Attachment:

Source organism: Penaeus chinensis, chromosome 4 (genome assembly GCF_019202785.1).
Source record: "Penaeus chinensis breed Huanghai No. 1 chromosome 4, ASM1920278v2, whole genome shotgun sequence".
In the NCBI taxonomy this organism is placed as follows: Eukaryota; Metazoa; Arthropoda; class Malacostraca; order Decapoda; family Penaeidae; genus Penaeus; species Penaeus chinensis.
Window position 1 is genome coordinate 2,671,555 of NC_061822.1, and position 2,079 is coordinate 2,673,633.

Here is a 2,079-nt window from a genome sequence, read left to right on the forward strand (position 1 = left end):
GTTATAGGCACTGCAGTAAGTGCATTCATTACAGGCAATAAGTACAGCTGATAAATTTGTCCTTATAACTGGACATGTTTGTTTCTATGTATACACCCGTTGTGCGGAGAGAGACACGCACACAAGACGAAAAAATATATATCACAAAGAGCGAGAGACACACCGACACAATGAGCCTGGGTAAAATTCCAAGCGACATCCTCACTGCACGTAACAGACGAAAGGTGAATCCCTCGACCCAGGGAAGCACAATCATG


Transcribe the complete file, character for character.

Source organism: Penaeus chinensis, chromosome 4 (genome assembly GCF_019202785.1).
Source record: "Penaeus chinensis breed Huanghai No. 1 chromosome 4, ASM1920278v2, whole genome shotgun sequence".
In the NCBI taxonomy this organism is placed as follows: Eukaryota; Metazoa; Arthropoda; class Malacostraca; order Decapoda; family Penaeidae; genus Penaeus; species Penaeus chinensis.
Window position 1 is genome coordinate 2,671,555 of NC_061822.1, and position 2,079 is coordinate 2,673,633.

Here is a 2,079-nt window from a genome sequence, read left to right on the forward strand (position 1 = left end):
GTTATAGGCACTGCAGTAAGTGCATTCATTACAGGCAATAAGTACAGCTGATAAATTTGTCCTTATAACTGGACATGTTTGTTTCTATGTATACACCCGTTGTGCGGAGAGAGACACGCACACAAGACGAAAAAATATATATCACAAAGAGCGAGAGACACACCGACACAATGAGCCTGGGTAAAATTCCAAGCGACATCCTCACTGCACGTAACAGACGAAAGGTGAATCCCTCGACCCAGGGAAGCACAATCATG